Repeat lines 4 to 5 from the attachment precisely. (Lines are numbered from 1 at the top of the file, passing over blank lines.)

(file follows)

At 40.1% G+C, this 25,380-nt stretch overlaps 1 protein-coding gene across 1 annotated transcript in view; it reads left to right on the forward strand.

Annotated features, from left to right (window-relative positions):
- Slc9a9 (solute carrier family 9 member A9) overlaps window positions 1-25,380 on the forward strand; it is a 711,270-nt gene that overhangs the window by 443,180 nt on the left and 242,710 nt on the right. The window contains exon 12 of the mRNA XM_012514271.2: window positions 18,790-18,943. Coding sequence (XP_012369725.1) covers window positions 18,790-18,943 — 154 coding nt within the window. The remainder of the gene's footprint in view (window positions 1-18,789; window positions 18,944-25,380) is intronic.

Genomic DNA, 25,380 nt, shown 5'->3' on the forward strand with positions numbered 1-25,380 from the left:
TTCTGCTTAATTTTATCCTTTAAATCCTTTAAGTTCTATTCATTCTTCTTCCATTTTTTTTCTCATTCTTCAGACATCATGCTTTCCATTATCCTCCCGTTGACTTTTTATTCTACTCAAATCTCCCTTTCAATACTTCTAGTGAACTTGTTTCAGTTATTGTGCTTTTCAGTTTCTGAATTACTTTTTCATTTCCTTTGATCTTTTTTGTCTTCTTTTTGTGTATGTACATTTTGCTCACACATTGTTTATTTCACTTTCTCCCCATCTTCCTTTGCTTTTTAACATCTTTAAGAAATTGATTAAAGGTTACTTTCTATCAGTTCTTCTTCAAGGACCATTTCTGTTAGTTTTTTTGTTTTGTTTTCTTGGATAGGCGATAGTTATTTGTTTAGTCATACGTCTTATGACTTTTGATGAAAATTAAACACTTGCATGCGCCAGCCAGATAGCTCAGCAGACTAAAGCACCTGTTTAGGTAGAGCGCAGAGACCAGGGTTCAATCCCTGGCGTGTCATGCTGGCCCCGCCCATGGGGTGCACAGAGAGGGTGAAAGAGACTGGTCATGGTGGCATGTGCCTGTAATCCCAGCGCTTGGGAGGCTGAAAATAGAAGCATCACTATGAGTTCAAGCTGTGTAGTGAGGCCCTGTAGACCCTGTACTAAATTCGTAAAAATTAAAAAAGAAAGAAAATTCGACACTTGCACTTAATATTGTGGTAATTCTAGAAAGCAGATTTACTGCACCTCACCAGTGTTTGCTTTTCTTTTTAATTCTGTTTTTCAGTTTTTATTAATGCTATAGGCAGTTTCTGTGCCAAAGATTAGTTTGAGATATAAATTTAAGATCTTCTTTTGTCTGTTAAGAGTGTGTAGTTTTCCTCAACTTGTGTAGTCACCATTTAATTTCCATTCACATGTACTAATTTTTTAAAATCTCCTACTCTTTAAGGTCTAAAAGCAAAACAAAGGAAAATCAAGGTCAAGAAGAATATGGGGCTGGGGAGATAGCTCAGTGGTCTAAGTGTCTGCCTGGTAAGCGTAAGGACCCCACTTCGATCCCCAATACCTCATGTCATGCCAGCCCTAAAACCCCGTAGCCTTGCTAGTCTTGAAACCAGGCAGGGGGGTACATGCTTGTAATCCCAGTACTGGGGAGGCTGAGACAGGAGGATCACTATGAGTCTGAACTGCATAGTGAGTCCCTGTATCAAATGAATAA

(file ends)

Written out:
Genomic DNA, 25,380 nt, shown 5'->3' on the forward strand with positions numbered 1-25,380 from the left:
TTCTGCTTAATTTTATCCTTTAAATCCTTTAAGTTCTATTCATTCTTCTTCCATTTTTTTTCTCATTCTTCAGACATCATGCTTTCCATTATCCTCCCGTTGACTTTTTATTCTACTCAAATCTCCCTTTCAATACTTCTAGTGAACTTGTTTCAGTTATTGTGCTTTTCAGTTTCTGAATTACTTTTTCATTTCCTTTGATCTTTTTTGTCTTCTTTTTGTGTATGTACATTTTGCTCACACATTGTTTATTTCACTTTCTCCCCATCTTCCTTTGCTTTTTAACATCTTTAAGAAATTGATTAAAGGTTACTTTCTATCAGTTCTTCTTCAAGGACCATTTCTGTTAGTTTTTTTGTTTTGTTTTCTTGGATAGGCGATAGTTATTTGTTTAGTCATACGTCTTATGACTTTTGATGAAAATTAAACACTTGCATGCGCCAGCCAGATAGCTCAGCAGACTAAAGCACCTGTTTAGGTAGAGCGCAGAGACCAGGGTTCAATCCCTGGCGTGTCATGCTGGCCCCGCCCATGGGGTGCACAGAGAGGGTGAAAGAGACTGGTCATGGTGGCATGTGCCTGTAATCCCAGCGCTTGGGAGGCTGAAAATAGAAGCATCACTATGAGTTCAAGCTGTGTAGTGAGGCCCTGTAGACCCTGTACTAAATTCGTAAAAATTAAAAAAGAAAGAAAATTCGACACTTGCACTTAATATTGTGGTAATTCTAGAAAGCAGATTTACTGCACCTCACCAGTGTTTGCTTTTCTTTTTAATTCTGTTTTTCAGTTTTTATTAATGCTATAGGCAGTTTCTGTGCCAAAGATTAGTTTGAGATATAAATTTAAGATCTTCTTTTGTCTGTTAAGAGTGTGTAGTTTTCCTCAACTTGTGTAGTCACCATTTAATTTCCATTCACATGTACTAATTTTTTAAAATCTCCTACTCTTTAAGGTCTAAAAGCAAAACAAAGGAAAATCAAGGTCAAGAAGAATATGGGGCTGGGGAGATAGCTCAGTGGTCTAAGTGTCTGCCTGGTAAGCGTAAGGACCCCACTTCGATCCCCAATACCTCATGTCATGCCAGCCCTAAAACCCCGTAGCCTTGCTAGTCTTGAAACCAGGCAGGGGGGTACATGCTTGTAATCCCAGTACTGGGGAGGCTGAGACAGGAGGATCACTATGAGTCTGAACTGCATAGTGAGTCCCTGTATCAAATGAATAA